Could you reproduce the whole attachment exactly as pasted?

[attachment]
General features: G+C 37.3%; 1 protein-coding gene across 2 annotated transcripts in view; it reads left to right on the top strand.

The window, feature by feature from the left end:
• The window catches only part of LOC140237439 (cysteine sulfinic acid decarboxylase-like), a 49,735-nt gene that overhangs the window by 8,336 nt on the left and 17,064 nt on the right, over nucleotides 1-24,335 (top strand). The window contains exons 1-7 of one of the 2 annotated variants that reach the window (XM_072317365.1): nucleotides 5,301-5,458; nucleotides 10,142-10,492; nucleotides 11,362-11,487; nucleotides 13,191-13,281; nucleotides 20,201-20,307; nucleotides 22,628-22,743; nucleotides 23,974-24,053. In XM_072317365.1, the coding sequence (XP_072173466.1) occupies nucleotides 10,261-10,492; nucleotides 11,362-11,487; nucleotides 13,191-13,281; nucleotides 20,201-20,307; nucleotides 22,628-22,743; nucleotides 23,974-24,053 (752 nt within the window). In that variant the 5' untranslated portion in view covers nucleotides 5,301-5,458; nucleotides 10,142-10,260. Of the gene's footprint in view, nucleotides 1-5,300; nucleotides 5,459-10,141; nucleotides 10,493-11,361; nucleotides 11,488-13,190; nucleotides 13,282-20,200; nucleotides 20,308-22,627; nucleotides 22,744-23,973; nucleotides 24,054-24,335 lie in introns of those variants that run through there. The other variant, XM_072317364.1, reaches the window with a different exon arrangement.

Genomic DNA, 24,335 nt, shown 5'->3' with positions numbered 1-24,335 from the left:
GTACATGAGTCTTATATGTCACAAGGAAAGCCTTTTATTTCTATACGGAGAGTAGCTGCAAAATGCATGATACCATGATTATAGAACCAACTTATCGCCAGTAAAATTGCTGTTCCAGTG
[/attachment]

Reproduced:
General features: G+C 37.3%; 1 protein-coding gene across 2 annotated transcripts in view; it reads left to right on the top strand.

The window, feature by feature from the left end:
• The window catches only part of LOC140237439 (cysteine sulfinic acid decarboxylase-like), a 49,735-nt gene that overhangs the window by 8,336 nt on the left and 17,064 nt on the right, over nucleotides 1-24,335 (top strand). The window contains exons 1-7 of one of the 2 annotated variants that reach the window (XM_072317365.1): nucleotides 5,301-5,458; nucleotides 10,142-10,492; nucleotides 11,362-11,487; nucleotides 13,191-13,281; nucleotides 20,201-20,307; nucleotides 22,628-22,743; nucleotides 23,974-24,053. In XM_072317365.1, the coding sequence (XP_072173466.1) occupies nucleotides 10,261-10,492; nucleotides 11,362-11,487; nucleotides 13,191-13,281; nucleotides 20,201-20,307; nucleotides 22,628-22,743; nucleotides 23,974-24,053 (752 nt within the window). In that variant the 5' untranslated portion in view covers nucleotides 5,301-5,458; nucleotides 10,142-10,260. Of the gene's footprint in view, nucleotides 1-5,300; nucleotides 5,459-10,141; nucleotides 10,493-11,361; nucleotides 11,488-13,190; nucleotides 13,282-20,200; nucleotides 20,308-22,627; nucleotides 22,744-23,973; nucleotides 24,054-24,335 lie in introns of those variants that run through there. The other variant, XM_072317364.1, reaches the window with a different exon arrangement.

Genomic DNA, 24,335 nt, shown 5'->3' with positions numbered 1-24,335 from the left:
GTACATGAGTCTTATATGTCACAAGGAAAGCCTTTTATTTCTATACGGAGAGTAGCTGCAAAATGCATGATACCATGATTATAGAACCAACTTATCGCCAGTAAAATTGCTGTTCCAGTG